Orange Seal tire sealant makes some pretty bold claims. Right on the bottle, it claims to be the “lightest tire sealant on the planet” that “clots just like blood.” In a world where no sealants we’ve tested other than Stan’s live up to their marketing hype, we had to import some of this miracle goo from the Lone Star State to test its mettle here in the desert of SoCal.
Orange Seal claims that three par- ticulates in their formula make the sealant clot when the liquid comes in contact with open air. One of the ingrediants is a “nano” particulate taken from NASA ceramic technology. Orange Seal claims this technology allows them to make ultra- lightweight sealant that’s able to seal up to 1/4-inch punctures and not clump over time like other sealants. They also claim it is effective for seal- ing sidewall cuts. On a greener note, the sealant is also com- pletely biodegradable. The recommended dosage of 3 to 4 fluid ounces per tire weighed roughly 3.52 ounces. By com- parison, the identical serving of Stan’s weighed 3.7 ounces. (Only a 5-gram difference per tire according to our measurements.) An 8-ounce bottle of the sealant can be purchased directly from Orange Seal for $14.99 or through your local bike shop. Check out Orange Seal here.
Field test results:
We put the sealant to the test on a pair of Schwalbe Nobby Nic tires mounted to Mavic CrossMax wheels. The sealant was able to seal the bead of the tire quickly without the need to re-inflate. The neon-orange liquid is very easy to spot and allows the mechanic to notice trouble spots immediately as it seals gaps in the bead. Enough setup, let’s ride. We used Orange Seal for about six weeks in the SoCal desert without a single flat, but that doesn’t mean much. We regularly go this long without flat tires here. Sometimes when we’re testing, we’re forced to throw a few parts under the bus in the name of proving claims. In this instance, we were particularly interested in proving Orange Seal’s claim that the sealant is capable of plugging 1/4-inch cuts in the sidewalls.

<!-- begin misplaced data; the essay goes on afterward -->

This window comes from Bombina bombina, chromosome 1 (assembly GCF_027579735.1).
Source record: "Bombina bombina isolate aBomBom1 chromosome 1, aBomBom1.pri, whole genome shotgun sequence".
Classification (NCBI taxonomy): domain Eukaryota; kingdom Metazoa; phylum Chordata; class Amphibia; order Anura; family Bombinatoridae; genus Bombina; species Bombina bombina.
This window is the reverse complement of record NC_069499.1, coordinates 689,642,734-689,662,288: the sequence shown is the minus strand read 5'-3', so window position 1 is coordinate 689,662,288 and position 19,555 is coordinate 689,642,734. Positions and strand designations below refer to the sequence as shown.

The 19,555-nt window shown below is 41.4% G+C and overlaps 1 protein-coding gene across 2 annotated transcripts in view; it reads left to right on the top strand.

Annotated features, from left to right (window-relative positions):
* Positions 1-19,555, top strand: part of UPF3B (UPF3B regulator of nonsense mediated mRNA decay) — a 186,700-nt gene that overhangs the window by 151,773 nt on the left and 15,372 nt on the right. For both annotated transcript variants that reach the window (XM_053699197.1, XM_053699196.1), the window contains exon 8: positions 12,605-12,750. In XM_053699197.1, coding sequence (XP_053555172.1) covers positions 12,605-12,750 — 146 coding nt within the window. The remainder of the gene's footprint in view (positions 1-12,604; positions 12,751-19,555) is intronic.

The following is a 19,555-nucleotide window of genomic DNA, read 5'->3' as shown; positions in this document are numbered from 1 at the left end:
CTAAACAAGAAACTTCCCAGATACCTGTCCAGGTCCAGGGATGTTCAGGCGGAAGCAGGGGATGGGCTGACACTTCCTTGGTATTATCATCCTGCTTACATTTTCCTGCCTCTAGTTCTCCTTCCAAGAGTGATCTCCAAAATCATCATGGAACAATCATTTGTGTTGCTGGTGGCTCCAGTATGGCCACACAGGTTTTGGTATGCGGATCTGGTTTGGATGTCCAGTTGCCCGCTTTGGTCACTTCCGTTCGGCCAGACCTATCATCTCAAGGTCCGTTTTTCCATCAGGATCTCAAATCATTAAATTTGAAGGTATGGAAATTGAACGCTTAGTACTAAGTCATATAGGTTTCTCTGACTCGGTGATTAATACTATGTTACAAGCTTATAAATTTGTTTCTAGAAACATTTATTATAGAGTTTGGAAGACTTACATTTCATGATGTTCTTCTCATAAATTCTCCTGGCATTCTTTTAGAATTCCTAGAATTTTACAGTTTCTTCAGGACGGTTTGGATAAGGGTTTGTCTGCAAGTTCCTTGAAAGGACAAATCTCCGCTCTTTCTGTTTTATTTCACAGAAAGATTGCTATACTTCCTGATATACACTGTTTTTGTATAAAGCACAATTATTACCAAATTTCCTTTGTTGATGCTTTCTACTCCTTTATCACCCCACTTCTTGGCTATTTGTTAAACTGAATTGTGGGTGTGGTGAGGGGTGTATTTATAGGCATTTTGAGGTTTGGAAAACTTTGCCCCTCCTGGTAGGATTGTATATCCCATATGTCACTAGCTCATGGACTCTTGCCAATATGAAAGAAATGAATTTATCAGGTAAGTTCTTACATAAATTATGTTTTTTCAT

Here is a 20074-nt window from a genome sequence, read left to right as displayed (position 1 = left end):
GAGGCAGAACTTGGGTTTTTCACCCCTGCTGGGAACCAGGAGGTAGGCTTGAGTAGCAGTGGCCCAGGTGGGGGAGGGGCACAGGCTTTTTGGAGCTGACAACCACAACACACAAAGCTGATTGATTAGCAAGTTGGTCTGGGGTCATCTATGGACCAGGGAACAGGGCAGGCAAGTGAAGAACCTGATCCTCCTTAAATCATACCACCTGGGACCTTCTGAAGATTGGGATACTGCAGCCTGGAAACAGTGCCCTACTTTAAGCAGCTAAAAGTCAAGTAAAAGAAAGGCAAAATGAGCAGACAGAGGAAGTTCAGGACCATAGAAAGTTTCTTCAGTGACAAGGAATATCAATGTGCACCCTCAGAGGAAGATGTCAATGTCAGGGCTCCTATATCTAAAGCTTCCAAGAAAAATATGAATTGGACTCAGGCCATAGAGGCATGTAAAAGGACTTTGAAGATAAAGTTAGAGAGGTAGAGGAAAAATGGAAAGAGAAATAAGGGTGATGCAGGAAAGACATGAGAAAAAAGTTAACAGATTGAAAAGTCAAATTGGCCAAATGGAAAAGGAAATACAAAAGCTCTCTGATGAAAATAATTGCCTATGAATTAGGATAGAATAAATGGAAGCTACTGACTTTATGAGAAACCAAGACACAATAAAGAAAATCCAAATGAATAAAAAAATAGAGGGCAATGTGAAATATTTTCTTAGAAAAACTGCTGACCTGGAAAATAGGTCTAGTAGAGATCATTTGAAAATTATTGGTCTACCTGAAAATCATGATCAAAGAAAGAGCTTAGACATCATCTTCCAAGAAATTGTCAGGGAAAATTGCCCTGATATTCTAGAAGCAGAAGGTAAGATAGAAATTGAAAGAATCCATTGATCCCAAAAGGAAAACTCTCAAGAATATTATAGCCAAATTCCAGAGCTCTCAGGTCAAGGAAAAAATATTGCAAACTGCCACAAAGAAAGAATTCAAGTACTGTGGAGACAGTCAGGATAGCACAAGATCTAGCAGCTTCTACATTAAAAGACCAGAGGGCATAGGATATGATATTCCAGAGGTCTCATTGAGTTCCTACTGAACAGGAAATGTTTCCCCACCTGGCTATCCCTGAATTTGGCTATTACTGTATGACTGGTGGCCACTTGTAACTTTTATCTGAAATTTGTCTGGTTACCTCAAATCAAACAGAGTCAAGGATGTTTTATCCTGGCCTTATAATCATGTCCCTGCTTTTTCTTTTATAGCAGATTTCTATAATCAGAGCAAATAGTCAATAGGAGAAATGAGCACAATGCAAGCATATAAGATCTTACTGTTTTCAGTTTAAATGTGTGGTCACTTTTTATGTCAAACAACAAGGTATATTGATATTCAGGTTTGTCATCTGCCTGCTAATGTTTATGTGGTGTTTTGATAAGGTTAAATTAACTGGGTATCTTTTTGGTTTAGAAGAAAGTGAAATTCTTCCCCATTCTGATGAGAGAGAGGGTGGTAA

For this experiment, we simulated a worst-case ride with a cut sidewall and a pinch flat. We used a knife and a section of trail with vicious square-edged rocks. First, we inflated the tire to 40 psi and put a knife straight into the center of the sidewall to make a surgically clean 1/4- inch cut. The sealant was able to plug the hole before the tire dropped past 28 psi. We then took the 28 psi tire and rode deliberately into the square-edged rocks until we got a legitimate sidewall-tear pinch flat. While we lost the remaining 28 psi within minutes, we were able to reinflate the tire and ride again. After several reinflations to get the sealant to fully take hold, the tire is still holding air and remains on our go-to trailbike as a usable tire.
While our experiment may not exactly replicate real-world conditions, it did prove the claim that Orange Seal is capable of taking care of relatively large punctures, even in the sidewall.
We noticed after our six-week test period that the sealant had not clumped but still evaporated. We did not find that Orange Seal has any more longevity than its competitors and will need to be replenished just as frequently.
Ultimately, Orange Seal stacks up against the competition, but doesn’t surpass it. It’s capable of sealing fairly large punctures, and we love the neon color for spotting nanotechnology at work. Orange Seal hangs with the best tire sealant.